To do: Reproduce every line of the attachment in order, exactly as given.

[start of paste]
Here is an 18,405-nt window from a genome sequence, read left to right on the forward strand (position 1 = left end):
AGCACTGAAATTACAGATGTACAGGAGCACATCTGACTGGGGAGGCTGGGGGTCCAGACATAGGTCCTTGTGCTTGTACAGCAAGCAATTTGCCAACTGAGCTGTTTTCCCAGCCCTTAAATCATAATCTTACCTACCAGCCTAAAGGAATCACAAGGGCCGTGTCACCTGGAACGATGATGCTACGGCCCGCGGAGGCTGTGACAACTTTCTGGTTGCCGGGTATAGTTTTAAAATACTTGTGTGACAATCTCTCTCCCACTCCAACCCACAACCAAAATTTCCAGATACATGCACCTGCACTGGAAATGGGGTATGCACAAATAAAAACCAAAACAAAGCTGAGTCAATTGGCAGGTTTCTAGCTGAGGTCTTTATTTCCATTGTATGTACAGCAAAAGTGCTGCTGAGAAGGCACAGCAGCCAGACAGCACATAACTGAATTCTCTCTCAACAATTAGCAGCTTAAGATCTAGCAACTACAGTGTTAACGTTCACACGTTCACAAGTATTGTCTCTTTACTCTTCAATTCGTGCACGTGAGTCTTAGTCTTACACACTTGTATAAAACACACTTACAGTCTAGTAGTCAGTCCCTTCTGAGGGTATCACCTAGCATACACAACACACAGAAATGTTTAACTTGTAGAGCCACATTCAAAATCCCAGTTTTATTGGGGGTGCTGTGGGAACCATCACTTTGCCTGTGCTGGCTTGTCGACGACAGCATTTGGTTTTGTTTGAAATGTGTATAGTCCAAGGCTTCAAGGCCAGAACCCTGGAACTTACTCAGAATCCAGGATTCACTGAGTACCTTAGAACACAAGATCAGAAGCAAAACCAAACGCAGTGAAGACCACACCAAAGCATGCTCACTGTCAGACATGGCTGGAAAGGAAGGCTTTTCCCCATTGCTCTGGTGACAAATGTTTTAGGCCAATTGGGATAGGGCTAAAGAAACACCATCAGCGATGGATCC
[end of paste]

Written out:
Here is an 18,405-nt window from a genome sequence, read left to right on the forward strand (position 1 = left end):
AGCACTGAAATTACAGATGTACAGGAGCACATCTGACTGGGGAGGCTGGGGGTCCAGACATAGGTCCTTGTGCTTGTACAGCAAGCAATTTGCCAACTGAGCTGTTTTCCCAGCCCTTAAATCATAATCTTACCTACCAGCCTAAAGGAATCACAAGGGCCGTGTCACCTGGAACGATGATGCTACGGCCCGCGGAGGCTGTGACAACTTTCTGGTTGCCGGGTATAGTTTTAAAATACTTGTGTGACAATCTCTCTCCCACTCCAACCCACAACCAAAATTTCCAGATACATGCACCTGCACTGGAAATGGGGTATGCACAAATAAAAACCAAAACAAAGCTGAGTCAATTGGCAGGTTTCTAGCTGAGGTCTTTATTTCCATTGTATGTACAGCAAAAGTGCTGCTGAGAAGGCACAGCAGCCAGACAGCACATAACTGAATTCTCTCTCAACAATTAGCAGCTTAAGATCTAGCAACTACAGTGTTAACGTTCACACGTTCACAAGTATTGTCTCTTTACTCTTCAATTCGTGCACGTGAGTCTTAGTCTTACACACTTGTATAAAACACACTTACAGTCTAGTAGTCAGTCCCTTCTGAGGGTATCACCTAGCATACACAACACACAGAAATGTTTAACTTGTAGAGCCACATTCAAAATCCCAGTTTTATTGGGGGTGCTGTGGGAACCATCACTTTGCCTGTGCTGGCTTGTCGACGACAGCATTTGGTTTTGTTTGAAATGTGTATAGTCCAAGGCTTCAAGGCCAGAACCCTGGAACTTACTCAGAATCCAGGATTCACTGAGTACCTTAGAACACAAGATCAGAAGCAAAACCAAACGCAGTGAAGACCACACCAAAGCATGCTCACTGTCAGACATGGCTGGAAAGGAAGGCTTTTCCCCATTGCTCTGGTGACAAATGTTTTAGGCCAATTGGGATAGGGCTAAAGAAACACCATCAGCGATGGATCC